The City of Springfield has launched a fundraising effort to build a roadside park celebrating the city’s history as the birthplace of Route 66. Also known as the “Mother Road”, it was part of the original highway system in the 1960’s, running from Chicago, Illinois to Santa Monica, California. KSMU’s Shannon Bowers has this story.
Ozarks Technical Community College and Evangel University and went into lockdown mode Wednesday afternoon due to a general security threat to Springfield college campuses and a Drury University student’s report of two potential gunmen on his campus. KSMU’s Jennifer Davidson has more.
As the federal government's partial shutdown continues, we’re looking at how local agencies are affected. Wilson’s Creek National Battlefield and the Ozark National Scenic Riverways are closed, and their federal employees have been told to stay home with no pay. KSMU’s Jennifer Davidson asked two local Head Start programs how they’re faring—Head Start receives federal funding to teach and feed children of low-income households across the country.
Local agencies are feeling the pinch after Congress failed to reach a midnight deadline for a stop-gap spending bill, preventing an estimated 800,000 federal employees from working. KSMU’s Theresa Bettmann reports on who is and isn’t open for business.
Absentee ballots are now available to Greene County residents for the November 5 election, which asks one question: Whether or not the county may impose a “use” tax for some out-of-state purchases. KSMU's Scott Harvey has more.
Evangel University faculty and students have constructed a community garden at Weller Elementary as a way to honor a late Evangel professor. As KSMU’s Julie Greene reports, this commemorative garden will benefit students and the surrounding community.
On Tuesday, under the new Affordable Care Act, often referred to as“Obamacare,” Americans can choose a new health insurance plan through an online marketplace, or “exchange.” The marketplace is expected to be cheaper than previous options, and cannot discriminate based on factors like pre-existing conditions. The two major health care systems in Springfield—CoxHealth and Mercy—are standing by, ready to answer questions about the marketplace…and to help get Missourians signed up. KSMU’s Jennifer Davidson has more.
Starting tomorrow, October 1, Missourians will be able to shop for health insurance through a new online marketplace. It’s one of the biggest changes in health insurance coverage under the federal Affordable Care Act. But there’s still a lot of confusion about how the exchanges will work. Our colleague at St. Louis Public Radio, Véronique LaCapra, spoke with the Missouri Foundation for Health’s Ryan Barker to try to get some answers.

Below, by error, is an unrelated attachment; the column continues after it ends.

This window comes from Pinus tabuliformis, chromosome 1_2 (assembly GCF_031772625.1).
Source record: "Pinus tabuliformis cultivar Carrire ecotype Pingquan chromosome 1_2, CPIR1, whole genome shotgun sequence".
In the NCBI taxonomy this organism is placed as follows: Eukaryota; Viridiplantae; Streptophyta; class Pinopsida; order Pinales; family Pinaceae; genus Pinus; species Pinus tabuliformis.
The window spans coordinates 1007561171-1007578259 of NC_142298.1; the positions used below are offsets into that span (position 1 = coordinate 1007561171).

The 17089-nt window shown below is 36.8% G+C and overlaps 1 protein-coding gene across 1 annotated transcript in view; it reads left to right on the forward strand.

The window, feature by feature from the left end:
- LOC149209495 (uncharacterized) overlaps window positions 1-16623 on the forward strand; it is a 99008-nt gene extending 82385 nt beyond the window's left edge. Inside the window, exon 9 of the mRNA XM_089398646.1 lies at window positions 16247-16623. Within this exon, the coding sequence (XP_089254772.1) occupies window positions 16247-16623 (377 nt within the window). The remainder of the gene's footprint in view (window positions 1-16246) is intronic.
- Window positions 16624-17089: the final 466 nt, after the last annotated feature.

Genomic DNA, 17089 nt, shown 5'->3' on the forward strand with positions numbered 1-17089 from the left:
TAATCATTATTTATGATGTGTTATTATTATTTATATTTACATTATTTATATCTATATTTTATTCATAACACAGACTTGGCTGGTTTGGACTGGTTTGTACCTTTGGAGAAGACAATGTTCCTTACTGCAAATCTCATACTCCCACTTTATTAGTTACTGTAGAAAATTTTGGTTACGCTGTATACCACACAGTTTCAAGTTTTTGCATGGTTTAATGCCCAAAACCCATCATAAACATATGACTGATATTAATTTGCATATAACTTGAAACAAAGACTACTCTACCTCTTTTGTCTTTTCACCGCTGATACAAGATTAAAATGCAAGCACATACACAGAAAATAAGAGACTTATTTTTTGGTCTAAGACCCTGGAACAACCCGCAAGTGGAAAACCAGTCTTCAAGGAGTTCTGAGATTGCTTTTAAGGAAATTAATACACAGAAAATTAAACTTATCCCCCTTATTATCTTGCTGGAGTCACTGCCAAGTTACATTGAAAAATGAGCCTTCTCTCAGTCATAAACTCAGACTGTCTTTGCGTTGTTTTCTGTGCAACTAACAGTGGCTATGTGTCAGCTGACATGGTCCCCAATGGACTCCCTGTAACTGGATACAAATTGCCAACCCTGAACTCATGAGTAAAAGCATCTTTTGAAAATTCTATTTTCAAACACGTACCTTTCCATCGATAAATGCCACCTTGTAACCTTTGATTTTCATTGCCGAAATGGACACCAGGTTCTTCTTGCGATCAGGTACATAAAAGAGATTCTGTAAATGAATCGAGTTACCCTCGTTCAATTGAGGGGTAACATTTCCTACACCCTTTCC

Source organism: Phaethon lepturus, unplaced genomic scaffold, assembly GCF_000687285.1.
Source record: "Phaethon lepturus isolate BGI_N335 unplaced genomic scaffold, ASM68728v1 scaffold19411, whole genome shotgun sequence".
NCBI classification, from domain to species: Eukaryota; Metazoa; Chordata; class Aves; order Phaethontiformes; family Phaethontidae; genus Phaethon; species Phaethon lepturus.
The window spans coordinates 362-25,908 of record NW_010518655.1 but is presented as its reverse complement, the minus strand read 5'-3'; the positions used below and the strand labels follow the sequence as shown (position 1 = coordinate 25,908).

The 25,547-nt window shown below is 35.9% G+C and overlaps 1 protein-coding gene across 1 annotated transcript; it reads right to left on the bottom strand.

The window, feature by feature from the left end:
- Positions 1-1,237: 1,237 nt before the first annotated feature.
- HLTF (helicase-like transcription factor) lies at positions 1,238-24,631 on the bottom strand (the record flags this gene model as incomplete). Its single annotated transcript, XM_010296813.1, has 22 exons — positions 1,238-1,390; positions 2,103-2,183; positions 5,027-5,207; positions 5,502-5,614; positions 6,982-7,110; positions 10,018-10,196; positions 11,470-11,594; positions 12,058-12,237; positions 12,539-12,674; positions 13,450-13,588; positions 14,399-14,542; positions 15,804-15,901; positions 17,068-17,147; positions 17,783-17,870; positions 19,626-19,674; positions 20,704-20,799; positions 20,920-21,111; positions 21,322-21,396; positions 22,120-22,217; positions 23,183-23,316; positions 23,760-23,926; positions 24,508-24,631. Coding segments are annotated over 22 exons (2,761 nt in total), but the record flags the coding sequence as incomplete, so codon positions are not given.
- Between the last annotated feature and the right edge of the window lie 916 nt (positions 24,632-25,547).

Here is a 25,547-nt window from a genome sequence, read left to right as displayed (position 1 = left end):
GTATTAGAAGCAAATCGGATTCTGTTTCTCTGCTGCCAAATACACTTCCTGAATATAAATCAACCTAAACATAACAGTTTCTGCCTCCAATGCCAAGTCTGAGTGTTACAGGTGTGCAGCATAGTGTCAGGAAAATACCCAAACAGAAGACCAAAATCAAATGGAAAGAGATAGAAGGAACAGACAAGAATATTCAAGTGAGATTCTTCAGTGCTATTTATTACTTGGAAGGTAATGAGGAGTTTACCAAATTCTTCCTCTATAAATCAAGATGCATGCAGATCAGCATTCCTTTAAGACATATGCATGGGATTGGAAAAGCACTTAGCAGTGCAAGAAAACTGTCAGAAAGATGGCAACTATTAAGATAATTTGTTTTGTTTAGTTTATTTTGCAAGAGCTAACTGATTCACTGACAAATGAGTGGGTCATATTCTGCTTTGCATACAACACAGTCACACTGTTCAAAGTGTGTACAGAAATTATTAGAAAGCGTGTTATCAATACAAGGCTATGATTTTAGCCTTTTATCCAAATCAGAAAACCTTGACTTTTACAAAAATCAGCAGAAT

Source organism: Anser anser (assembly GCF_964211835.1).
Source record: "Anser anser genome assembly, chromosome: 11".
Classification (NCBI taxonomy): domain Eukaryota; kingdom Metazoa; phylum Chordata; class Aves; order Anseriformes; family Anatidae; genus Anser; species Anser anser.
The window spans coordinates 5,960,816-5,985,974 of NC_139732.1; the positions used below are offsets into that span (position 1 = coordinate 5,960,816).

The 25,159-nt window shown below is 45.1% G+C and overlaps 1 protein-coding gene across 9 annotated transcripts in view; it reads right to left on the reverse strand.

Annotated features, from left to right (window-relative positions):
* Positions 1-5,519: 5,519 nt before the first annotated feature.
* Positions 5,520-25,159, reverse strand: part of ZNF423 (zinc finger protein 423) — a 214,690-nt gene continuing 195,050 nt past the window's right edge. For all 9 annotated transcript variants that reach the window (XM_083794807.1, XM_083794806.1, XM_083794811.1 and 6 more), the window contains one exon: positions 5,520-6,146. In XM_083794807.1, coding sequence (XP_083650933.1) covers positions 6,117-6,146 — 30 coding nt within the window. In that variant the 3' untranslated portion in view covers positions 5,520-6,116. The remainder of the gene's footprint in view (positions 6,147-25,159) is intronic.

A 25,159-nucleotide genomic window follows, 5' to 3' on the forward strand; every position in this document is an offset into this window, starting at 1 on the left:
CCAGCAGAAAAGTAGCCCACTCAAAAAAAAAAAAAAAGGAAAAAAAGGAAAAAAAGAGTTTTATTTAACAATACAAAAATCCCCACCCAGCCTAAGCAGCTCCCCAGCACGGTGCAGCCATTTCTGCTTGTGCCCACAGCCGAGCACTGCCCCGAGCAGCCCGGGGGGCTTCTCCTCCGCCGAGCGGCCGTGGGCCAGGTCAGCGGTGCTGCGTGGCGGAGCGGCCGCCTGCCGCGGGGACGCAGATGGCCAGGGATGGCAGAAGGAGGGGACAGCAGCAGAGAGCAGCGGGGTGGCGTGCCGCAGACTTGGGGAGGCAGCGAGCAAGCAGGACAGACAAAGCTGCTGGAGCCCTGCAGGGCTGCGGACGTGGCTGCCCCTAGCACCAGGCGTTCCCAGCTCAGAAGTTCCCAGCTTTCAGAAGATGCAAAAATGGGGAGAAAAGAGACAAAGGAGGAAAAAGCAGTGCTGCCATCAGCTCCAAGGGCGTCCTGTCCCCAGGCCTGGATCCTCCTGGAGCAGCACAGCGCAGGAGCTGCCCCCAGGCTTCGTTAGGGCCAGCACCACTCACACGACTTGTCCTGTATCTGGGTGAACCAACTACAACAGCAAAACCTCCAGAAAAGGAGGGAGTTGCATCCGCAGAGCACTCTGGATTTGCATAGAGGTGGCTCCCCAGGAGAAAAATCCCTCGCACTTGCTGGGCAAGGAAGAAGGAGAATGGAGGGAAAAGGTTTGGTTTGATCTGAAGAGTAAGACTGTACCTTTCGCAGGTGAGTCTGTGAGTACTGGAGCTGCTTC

In this final segment of our Sense of Community series on Debt in the Ozarks, we’re turning back a few pages in our history books to examine what shaped our area’s perception on debt—and whether that perception is at all unique because of this history. KSMU's Jennifer Davidson brings us more.
The Community Focus Steering Committee has released its annual report card for Greene County—that’s a study of the community’s achievements and areas of need over a two-year period. KSMU’s Anna Thomas looks into the community’s blue ribbons and red flags.
Marideth Sisco is known in these parts for many things: she's the singer for The Blackberry Winter Band, which rose to fame after its work with the Oscar-winning film "Winter's Bone." She's a folklorist and Ozarks storyteller. But she's also near and dear to the KSMU family: she writes our popular series These Ozarks Hills. Right now, Marideth Sisco is in the midst of cancer treatments. And artists around the region are gathering tomorrow (Sat, 9/28) at the Yellow House Community Arts Center in West Plains for her sake. Jennifer Davidson sat down with one of the event’s organizers, and has this interview to share.
Secretary of State Jason Kander and Missouri State University President Clif Smart announced a new collaboration they say will benefit students, local governments and the citizens of the state. KSMU’s Briana Simmons has more.
Missouri State University is now home to the Ozarks Chapter of the Missouri Center for the Book. KSMU's Michele Skalicky talks with Tom Peters, director of the MCB Ozarks Chapter and James Baumlin, MSU English professor, about what that means for the university and the community.
In the Ozarks, average home prices fluctuated little during the peak and subsequent pop of the Housing Bubble, but what does that mean for a home buyer getting a 5% loan for -1% rate of return 30 years later?